eschatology, Olivet Discourse

Matthew 24| “But of that Day and Hour Knows No Man” – A Response to a Visitor #6


Matthew 24-- But of tha day and Hour

Matthew 24 – But of that Day And Hour – The Crux Interpretum

Let me make a few preliminary remarks before discussing the crux interpretum of our Responder’s position, and that is that  “no one ever knew the timing of the second advent, whatsoever”; and “but of that day’s (v. 29f) day and hour is completely unknown.”

Our Objector insists that since there are two (or three) questions in Matthew 24:3 that this necessitates that the disciples were asking about a literal, visible, bodily coming of Christ. This is presuppositional to the core, and no support has been given to prove the assumption. This claim totally ignores the metaphoric nature of the language of Matthew 24:29f. See my book The Elements Shall Melt With Fervent Heat, for an in-depth discussion of this language, and a demonstration that it was never intended to be interpreted literally.

The Elements Shall Melt With Fervent Heat

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I noted that the disciples linked the parousia and the end of the age to the destruction of the temple, and I asked what age the temple represented. Amazingly, our Responder says that temple did not represent any age, but simply the earth. Again, no proof of any kind was offered, and to be honest (but no disrespect intended at all) this is an amazing claim! The idea that the temple did not symbolize Israel and Torah– the Law of Moses– may well be without precedent.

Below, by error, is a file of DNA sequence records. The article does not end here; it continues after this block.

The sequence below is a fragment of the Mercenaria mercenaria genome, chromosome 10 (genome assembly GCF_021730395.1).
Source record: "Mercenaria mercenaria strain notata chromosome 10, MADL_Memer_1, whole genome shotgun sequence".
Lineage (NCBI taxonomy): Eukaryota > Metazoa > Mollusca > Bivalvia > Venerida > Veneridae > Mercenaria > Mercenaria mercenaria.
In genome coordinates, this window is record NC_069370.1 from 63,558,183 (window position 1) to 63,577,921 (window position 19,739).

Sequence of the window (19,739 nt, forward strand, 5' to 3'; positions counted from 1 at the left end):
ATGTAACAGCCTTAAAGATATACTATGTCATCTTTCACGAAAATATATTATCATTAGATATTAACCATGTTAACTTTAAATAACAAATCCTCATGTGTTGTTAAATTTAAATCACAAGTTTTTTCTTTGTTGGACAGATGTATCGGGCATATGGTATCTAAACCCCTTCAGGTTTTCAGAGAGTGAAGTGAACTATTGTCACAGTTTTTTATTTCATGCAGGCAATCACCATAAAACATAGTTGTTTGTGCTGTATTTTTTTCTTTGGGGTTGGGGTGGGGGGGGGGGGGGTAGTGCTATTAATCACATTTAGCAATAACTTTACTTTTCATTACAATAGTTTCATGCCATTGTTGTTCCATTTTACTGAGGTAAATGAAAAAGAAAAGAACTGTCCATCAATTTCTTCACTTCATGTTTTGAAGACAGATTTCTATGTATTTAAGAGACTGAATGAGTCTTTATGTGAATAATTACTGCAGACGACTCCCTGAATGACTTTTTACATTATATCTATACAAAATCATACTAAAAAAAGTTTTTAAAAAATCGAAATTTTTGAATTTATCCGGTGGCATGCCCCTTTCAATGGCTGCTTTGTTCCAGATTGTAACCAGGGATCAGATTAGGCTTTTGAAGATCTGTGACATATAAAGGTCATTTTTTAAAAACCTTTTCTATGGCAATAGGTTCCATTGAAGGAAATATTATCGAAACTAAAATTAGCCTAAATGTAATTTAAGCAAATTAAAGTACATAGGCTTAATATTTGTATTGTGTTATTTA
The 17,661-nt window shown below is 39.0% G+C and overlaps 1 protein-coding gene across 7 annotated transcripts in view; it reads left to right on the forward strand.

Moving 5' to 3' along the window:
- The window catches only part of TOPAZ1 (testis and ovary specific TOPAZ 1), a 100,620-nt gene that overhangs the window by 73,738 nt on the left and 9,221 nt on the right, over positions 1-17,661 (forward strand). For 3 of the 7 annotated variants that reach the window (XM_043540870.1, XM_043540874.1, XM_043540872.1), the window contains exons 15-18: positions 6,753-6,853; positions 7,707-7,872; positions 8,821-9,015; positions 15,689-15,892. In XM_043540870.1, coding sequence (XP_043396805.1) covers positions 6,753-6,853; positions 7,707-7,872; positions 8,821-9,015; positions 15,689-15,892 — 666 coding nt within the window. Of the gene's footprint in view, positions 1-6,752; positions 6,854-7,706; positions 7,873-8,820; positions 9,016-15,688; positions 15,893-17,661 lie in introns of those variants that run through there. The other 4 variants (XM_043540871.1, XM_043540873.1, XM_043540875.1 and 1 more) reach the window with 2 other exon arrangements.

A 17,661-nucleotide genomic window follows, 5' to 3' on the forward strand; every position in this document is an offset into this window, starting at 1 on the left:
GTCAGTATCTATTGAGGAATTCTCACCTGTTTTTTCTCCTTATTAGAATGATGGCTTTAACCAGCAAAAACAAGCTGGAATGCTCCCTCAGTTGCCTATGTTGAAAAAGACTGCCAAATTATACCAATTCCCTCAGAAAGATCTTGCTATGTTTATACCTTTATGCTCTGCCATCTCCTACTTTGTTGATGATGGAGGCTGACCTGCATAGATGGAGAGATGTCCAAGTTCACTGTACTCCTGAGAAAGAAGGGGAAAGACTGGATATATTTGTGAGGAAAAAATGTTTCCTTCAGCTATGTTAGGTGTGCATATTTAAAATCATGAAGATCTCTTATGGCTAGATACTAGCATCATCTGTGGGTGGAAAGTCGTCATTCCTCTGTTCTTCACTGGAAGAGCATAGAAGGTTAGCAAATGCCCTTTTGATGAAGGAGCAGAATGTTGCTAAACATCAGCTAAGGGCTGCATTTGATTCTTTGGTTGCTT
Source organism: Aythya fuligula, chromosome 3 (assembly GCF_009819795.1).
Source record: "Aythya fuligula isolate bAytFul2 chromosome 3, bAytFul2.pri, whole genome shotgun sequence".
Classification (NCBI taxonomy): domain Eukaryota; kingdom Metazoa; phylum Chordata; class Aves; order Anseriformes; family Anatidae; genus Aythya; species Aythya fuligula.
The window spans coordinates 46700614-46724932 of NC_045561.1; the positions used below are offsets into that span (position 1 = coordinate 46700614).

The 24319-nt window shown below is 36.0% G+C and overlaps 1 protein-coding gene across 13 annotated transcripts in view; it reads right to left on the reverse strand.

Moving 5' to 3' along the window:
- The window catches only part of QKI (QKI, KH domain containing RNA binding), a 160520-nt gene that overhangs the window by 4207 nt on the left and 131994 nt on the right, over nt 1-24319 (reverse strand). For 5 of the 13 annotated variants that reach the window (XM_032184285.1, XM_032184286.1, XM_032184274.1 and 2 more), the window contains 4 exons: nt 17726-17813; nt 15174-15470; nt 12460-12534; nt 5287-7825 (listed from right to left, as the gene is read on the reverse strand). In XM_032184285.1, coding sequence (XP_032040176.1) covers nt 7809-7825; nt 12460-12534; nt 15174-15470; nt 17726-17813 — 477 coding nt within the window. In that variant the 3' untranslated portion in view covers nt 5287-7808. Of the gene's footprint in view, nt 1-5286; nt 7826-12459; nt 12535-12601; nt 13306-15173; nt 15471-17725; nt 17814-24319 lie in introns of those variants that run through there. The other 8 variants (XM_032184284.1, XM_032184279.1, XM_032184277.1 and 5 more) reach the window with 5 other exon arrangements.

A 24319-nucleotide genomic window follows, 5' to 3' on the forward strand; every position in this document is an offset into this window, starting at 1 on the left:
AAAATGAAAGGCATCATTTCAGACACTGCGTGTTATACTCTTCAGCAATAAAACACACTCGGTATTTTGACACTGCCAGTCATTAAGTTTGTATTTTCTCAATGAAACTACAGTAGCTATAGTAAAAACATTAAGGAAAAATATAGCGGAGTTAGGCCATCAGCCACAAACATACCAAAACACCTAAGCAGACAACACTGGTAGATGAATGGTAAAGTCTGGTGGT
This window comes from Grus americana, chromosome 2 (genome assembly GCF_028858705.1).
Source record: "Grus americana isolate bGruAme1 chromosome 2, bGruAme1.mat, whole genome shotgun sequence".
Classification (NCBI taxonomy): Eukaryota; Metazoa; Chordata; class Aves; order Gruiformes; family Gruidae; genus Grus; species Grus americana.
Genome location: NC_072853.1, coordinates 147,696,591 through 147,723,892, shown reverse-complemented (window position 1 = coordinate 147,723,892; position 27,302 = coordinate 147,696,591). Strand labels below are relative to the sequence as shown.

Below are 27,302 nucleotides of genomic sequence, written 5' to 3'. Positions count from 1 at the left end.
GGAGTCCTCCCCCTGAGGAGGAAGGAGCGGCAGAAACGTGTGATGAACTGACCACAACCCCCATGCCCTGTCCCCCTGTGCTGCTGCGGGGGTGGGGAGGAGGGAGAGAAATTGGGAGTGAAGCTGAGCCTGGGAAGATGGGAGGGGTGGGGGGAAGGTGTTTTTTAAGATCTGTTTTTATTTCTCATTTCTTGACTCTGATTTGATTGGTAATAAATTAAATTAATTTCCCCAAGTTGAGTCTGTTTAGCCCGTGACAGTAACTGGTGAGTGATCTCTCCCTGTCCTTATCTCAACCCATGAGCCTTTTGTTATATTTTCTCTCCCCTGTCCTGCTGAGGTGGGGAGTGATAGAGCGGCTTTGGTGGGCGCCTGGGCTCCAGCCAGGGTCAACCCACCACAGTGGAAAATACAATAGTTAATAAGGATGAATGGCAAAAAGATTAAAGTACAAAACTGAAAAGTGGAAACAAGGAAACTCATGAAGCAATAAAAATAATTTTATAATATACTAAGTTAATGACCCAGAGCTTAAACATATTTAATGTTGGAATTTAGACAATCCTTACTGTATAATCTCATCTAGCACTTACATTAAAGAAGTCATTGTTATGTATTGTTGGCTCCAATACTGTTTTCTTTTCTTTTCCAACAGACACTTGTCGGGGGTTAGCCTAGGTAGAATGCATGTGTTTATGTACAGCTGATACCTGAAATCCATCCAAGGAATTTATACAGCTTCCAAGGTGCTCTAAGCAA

Our Objector continues to repeat the argument that eutheos allows for a period of time– now extending 2000 years– between AD 70 and the parousia. Once again, this is an unjustified extrapolation, and as I have noted repeatedly, the Objector is basing his claim, not on exegesis, but on drawing conclusions from another text or two totally unrelated to Jesus’ discussion of eschatology. Again, this is improper hermeneutic.

I noted that in Matthew 24 the disciples asked about the “end of the age” and that they undeniably connected the impending destruction of Jerusalem with that coming end of the age. I noted that in Matthew 13 Jesus taught on the end of the age, using the identical distinctive Greek term. He tied the end of the age to the fulfillment of Daniel 12:3 (which our Objector admits). In v. 50f, Jesus then asked the disciples: “Do you understand all of these things?” And the disciples said “Yes.”

Our Responder now argues that while “all these things of v. 51 does include reference to v. 43″, that it is “going well beyond what is written” to claim that the disciples understood the application to AD 70. But how so?